No matter which strategy you adopt, you need to be able to analyze a potential alt-coin investment.  Here is a handy checklist that you can use to evaluate the worthiness of a potential investment/speculation.

What are the coins fundamentals?

  • What problem is coin or project trying to solve?  How is their approach different?
  • Does the project have a compelling story?
  • Who is on the team? A 30 person team with experience is more credible than a project of 2 people with no experience.
  • Who is the leader of the team.
  • What partnerships does the project have in place?  It’s one thing to claim a future benefit to…someone.  It’s another thing to have a client signed up in advance.
  • What is the community response to the project?
  • How much capital is backing the project?  Technology is wonderful but without capital to back it up, there’s no there there.
  • Are there any anticipated events (such as the CEO being featured on a cable news show)?

Technical aspects

  • What exchanges is the coin listed on?  This can dramatically affect the ability of the someone to acquire the coin.
  • What is the volume of trading?  Be very very wary of purchasing coins with low volume.  You might not be able to sell it at any price.
  • What is the price history
  • If you do technical analysis, feel free to do so.

 

Minergate Quick Tutorial – Mining Bitcoin and CryptoCurrency the Easy Way

Minergate Quick Tutorial – Mining Bitcoin and CryptoCurrency the Easy Way

In the wake of the recent run-up in Bitcoin, and then LiteCoin, and then Ethereum, you may be thinking, “Well I’d like to get involved in this, but I can’t afford that.”  So then you learn that you can “mine” for cryptocurrencies, but it all seems ridiculously complicated.

Well, it turns out there’s a ridiculously easy way to get started mining.

Enter Minergate

Minergate is a mining pool, which means that when you join it, any computers that you use to mine with them get added to a group of other computers, and you each get a reward proportional to your computing power.  They’re not necessarily the “best” mining pool, but they are the easiest to get started with, and done is better than best.

I’ve created a short video.  You can be up in mining within about three minutes.  Written Instructions are shown below the video.  If you found this guide helpful, consider using my link to sign up for Minergate.  I’ll get a small commission at no cost to you.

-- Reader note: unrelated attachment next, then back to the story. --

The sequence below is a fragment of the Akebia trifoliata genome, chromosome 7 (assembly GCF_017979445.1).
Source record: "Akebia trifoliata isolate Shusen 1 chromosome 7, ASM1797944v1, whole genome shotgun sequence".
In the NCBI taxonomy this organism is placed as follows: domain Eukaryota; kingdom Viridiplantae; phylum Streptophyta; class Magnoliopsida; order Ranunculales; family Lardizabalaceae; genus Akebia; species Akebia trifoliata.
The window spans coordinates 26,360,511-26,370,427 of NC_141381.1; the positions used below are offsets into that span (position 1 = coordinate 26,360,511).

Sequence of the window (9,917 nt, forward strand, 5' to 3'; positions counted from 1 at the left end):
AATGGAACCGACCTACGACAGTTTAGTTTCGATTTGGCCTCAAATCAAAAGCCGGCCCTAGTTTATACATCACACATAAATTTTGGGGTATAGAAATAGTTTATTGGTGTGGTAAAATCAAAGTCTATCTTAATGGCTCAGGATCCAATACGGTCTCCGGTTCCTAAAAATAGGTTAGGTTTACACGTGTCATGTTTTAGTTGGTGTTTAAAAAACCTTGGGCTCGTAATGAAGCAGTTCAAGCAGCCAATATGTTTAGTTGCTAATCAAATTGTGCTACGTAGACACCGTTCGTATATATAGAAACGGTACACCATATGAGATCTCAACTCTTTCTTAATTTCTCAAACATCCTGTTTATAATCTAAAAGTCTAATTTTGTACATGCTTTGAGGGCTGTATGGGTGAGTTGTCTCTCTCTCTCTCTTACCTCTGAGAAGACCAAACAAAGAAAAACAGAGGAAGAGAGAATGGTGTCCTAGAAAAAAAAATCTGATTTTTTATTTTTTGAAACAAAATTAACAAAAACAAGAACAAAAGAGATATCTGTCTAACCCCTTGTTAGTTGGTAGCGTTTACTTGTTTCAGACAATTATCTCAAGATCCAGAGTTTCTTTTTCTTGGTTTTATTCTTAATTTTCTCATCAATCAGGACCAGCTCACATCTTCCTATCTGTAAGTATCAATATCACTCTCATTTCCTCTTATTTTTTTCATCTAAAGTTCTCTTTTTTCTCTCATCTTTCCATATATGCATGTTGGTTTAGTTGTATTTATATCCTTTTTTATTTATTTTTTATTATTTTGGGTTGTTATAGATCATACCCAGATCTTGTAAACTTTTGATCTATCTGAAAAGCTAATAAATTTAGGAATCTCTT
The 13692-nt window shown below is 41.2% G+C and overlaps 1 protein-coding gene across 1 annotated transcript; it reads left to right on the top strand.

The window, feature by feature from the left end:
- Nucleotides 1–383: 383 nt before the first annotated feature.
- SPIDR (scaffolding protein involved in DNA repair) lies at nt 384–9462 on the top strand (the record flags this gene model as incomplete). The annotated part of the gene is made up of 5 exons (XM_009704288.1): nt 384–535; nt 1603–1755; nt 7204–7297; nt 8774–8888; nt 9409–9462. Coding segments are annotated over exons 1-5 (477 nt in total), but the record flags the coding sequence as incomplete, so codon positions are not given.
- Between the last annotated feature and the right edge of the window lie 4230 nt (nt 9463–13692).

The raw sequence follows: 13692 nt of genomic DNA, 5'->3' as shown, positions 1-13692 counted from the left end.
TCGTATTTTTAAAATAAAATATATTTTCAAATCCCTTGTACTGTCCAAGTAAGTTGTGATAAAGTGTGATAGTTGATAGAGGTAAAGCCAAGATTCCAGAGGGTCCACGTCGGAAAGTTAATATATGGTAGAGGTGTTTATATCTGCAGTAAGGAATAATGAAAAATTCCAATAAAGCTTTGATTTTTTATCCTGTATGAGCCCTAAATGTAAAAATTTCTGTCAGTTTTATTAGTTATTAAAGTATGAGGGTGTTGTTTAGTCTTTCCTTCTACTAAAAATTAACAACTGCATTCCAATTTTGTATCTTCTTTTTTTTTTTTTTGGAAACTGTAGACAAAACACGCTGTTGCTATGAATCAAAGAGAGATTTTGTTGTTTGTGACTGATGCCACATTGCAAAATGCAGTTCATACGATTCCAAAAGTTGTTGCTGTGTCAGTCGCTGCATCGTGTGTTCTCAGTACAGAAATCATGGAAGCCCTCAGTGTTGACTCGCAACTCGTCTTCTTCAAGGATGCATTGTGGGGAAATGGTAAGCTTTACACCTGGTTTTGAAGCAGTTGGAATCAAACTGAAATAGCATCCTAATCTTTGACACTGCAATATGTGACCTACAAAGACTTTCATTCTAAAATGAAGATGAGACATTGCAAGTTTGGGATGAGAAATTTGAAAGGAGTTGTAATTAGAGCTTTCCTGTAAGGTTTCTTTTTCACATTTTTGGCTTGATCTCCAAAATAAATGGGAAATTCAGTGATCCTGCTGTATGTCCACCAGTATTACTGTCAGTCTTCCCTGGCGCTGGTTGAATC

Minergate Starting Instructions

  1. Click the link to go Minergate.
  2. Click “Sign up” and fill out the form.
  3. Click downloads
  4. Download the GUI miner for your operating system
  5. Run the install program and just choose the default prompts.
  6. Run the Minergate program.
  7. Choose start mining.
  8. Done

Configuring Minergate

By default, Minergate will try to mine whatever coin it thinks was most profitable in the last hour and supposedly switches to keep you profitable.  Some things to consider.

Core Decisions

You can choose the number of cores to mine with.  Most computer processors these days are “multi core” which means that the processor is made up of multiple processors.

There is a dropdown that allows you to choose the number of cores to use.  The more cores, generally the faster you can mine, but also the more heat you generate and quicker you may wear out your processor.

Some people report that using one or two cores fewer than the maximum number sometimes results in a higher hash rate (indicator of mining progress), so you may want to experiment a bit.

CPU vs GPU Mining

Bitcoin and most of the alt-coins are mined more efficiently with graphics processors (GPU) than with the central computer processor (CPU).  However, a few -coins, such as Monero (XMR) and Aeon were designed specifically to be mined with a CPU.  This means that if you’re on a laptop (or cheap desktop), chances are good you should stick to Monero and Aeon.  If you have a gaming computer, chances are good that you have a GPU and should use it to mine a different -coin, such as Zcash.

There are so many coins, AAAGGGHHHHH

Don’t freak out.  You don’t have to become a crypto-savant to do this.  Just choose automatic mode, and Minergate, and you’ll be mining.  But if you want to take things to the next level, you can learn more about the different types of crypto-currencies.  At the time of this writing, the best bests are: 1) CPU mining…either Monero or Aeon.  2) GPU mining…Zcash.

Okay I’m mining; how do I get paid?

Look in your Minergate dashboard on the website, and you’ll see something that looks like this:

Minergate dashboard

  1. This is your overall account balance. You can choose to see its value in Bitcoin, US Dollars, or Euros.
  2. This is the total value of what you have mined in your account (not sure the exact time frame).  Same denomination choices.
  3. This is the amount of whichever coin you’re looking at that you have mined and its value in Bitcoin, USD, or Euros.  Note that this amount of coin is yours but it’s being held in Minergate’s wallet, not yours at this moment in time. You can use the buttons next to this number to change your mined coin into another currency.  For example, if you’re mining Aeon, you can use Changely to exchange your Aeon into Bitcoin or Litecoin.
  4. This is the total number amount that you have mined and how much of it has been confirmed.  Confirmations can take a few minutes to several days depending on how fast your machine is and other factors.  It’s not really yours until it’s confirmed.
  5. This is a choice you have in terms of fees.  It takes longer to confirm the PPLNS but there’s a lower fee. If you’re going to be mining for a long period of time, you’re probably better off leaving it as PPLNS.
  6. These buttons can be used to move the dashboard of the coins you’re mining upward or lower for your viewing convenience.  Put the coins you’re mining at the top.
  7. As noted in Number 3, the mined coin is being held for you in Minergate’s wallet.  To truly make it yours, you need to transfer it to your wallet.  Click the Withdraw button to transfer the coin to your private wallet.  (Note: you have to have a wallet for that currency to use this option.  Otherwise, use Changely to exchange your mined coin for a currency for which you do have a wallet.

Here’s a video explaining some of the more advanced options and how to get your money out.

That’s it for the moment.  There’s more to learn though. It’s reported that the GUI miner is not as efficient as the command line (console) miner, so in a future post, I’ll walk you through setting up a console miner.